- 1 Reasons for Taking Apart Your Go-Kart
- 2 Types of Go-Karts
- 3 Components of a Go-Kart
- 4 Things to Remember Before Disassembling Your Go-Kart
- 5 How to Disassemble a Go-Kart
- 6 Removing the Seat
- 7 Removing the Fuel System
- 8 Disassembling the Engine
- 9 Exhaust Removal
- 10 Radiator and Water Pump Removal
- 11 Transmission Removal
- 12 Removing the Carburetor
- 13 Removing the Engine Block
- 14 Body Kit (Plastics) Removal
- 15 Removing the Wheels
- 16 Removing the Braking System
- 17 Steering System Removal
- 18 Rear Axle Removal
- 19 Final Thoughts
There are numerous reasons that a person may choose to disassemble a go-kart, either some certain parts or the entire thing. Regardless of the reason that you decide to take your kart apart, there are a few things that you’ll want to keep in mind.
Take pictures of your go-kart as you begin to take it apart, so you never forget how pieces fit together. Watch videos of people assembling a go-kart and work backward from the end. Remember to take your time, and if you get stuck, seek help from a professional.
As we continue throughout this guide, we’ll go more in-depth about removing specific parts. Continue reading, learn how to disassemble a ko-kart.
Reasons for Taking Apart Your Go-Kart
Typically guides like these would be instructing you on how to put your go-kart together, not tear it apart. So, you may be thinking to yourself, why would I need to take my kart apart?
The reasons for disassembling a piece of your kart or the entire kart can vary. Some of the most common reasons are:
- Painting the chassis
- Putting it away for winter
- Maintenance/ Cleaning
- Upgrading/ Replacing parts
When you put your go-kart away for the winter, we recommend that you go through a series of precautions that can include tearing some pieces off of your kart.
We also recommend that you keep your kart as clean as possible to keep it running smoothly. To thoroughly clean some parts of the kart, you’ll need to remove them from your machine. Once you remove them, you can ensure their cleanliness and reinstall them.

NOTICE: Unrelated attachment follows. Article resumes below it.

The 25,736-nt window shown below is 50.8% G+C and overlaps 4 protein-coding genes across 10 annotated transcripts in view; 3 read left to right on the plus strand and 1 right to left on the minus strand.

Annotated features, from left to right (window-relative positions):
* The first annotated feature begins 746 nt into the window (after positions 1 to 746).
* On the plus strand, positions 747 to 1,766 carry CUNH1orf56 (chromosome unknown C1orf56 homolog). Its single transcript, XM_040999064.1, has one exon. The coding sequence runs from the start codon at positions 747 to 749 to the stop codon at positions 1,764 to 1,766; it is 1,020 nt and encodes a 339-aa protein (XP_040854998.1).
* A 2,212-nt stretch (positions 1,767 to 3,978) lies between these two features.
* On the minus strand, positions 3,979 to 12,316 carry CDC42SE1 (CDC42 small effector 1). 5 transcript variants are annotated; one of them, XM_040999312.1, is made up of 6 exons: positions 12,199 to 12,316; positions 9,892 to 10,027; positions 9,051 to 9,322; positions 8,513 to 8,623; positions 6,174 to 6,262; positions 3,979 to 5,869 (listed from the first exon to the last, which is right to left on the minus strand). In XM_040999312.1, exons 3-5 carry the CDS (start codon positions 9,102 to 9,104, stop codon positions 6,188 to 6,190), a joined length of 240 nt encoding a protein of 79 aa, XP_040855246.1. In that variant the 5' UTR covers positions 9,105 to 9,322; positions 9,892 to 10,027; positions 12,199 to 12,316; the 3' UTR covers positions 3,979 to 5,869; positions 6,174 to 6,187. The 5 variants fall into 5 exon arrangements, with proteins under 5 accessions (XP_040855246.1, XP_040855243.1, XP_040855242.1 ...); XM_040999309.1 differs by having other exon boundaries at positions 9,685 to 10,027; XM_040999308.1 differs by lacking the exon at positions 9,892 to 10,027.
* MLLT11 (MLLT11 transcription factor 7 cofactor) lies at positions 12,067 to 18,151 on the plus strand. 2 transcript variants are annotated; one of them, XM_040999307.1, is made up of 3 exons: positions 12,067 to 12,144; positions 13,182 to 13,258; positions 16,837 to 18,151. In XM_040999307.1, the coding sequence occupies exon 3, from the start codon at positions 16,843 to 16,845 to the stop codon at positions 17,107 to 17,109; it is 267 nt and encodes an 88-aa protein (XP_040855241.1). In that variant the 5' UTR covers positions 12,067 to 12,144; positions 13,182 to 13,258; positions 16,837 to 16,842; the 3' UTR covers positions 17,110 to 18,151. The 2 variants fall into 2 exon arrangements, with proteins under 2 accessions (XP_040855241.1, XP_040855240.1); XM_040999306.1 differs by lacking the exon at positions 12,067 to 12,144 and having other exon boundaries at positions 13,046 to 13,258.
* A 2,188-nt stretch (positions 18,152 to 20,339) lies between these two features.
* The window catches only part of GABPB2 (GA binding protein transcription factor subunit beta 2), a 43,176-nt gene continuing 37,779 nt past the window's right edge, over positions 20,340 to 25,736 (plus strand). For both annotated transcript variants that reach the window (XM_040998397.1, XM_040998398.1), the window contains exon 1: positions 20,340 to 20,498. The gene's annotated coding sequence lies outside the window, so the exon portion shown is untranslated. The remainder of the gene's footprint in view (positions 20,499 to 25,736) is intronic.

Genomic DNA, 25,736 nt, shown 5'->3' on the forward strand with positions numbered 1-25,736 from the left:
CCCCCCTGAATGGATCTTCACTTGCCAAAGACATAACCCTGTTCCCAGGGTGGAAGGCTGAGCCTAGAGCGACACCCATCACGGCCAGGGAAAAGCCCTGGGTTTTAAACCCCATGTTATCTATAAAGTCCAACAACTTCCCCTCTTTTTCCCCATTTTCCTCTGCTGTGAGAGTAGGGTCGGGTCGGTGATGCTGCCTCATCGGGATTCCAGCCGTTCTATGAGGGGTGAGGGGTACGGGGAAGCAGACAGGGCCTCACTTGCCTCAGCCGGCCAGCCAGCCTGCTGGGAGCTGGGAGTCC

Racers always want as much of an advantage in a race as possible. This advantage frequently culminates in the upgrading and or replacing of defective parts. Of course, to replace the existing component, it will need to be entirely removed.
Replacing one part may mean that you’ll have to remove another or multiple pieces before you have access to the component in question.
Types of Go-Karts
This guide to disassembling a go-kart won’t necessarily dive into how to take apart each type of go-kart since they all have the same necessary components.
There are three types of go-karts that you’ll find on the market:
- Endurance (Enduro) Karts:
- Oval Karts:
- Sprint Karts:
These karts again have the same main components but are each set up slightly differently.
Oval go-karts are most similar to their NASCAR counterparts. NASCAR drivers often begin their driving career using these oval karts, which allow them to hone their skills in a much more inexpensive package.
These karts are expressly set up to turn in only one direction. Yes, they turn in both directions, but they are beefed up on the left side to deal with the constant left turns.
Sprint karts are the most popular type of go-kart that you’ll find. They are designed to take advantage of both speed and handling.
Endurance karts, as the name may suggest, are designed for longer races. These races can last up to an hour, so the speed isn’t necessarily a top priority. Reliability is king in enduro racing.
Components of a Go-Kart
Regardless of the type of go-kart you have, there are about eleven main components that go-kart is made from. Those components are:
- Floor Tray
- Fuel System
Things to Remember Before Disassembling Your Go-Kart
There are a few things that everyone should keep in mind when disassembling your go-karts.
Drain All Fluids from Your Go-Kart
Before you start disassembling your go-kart, you’ll want to make sure that you drain all of the fluids. These fluids include: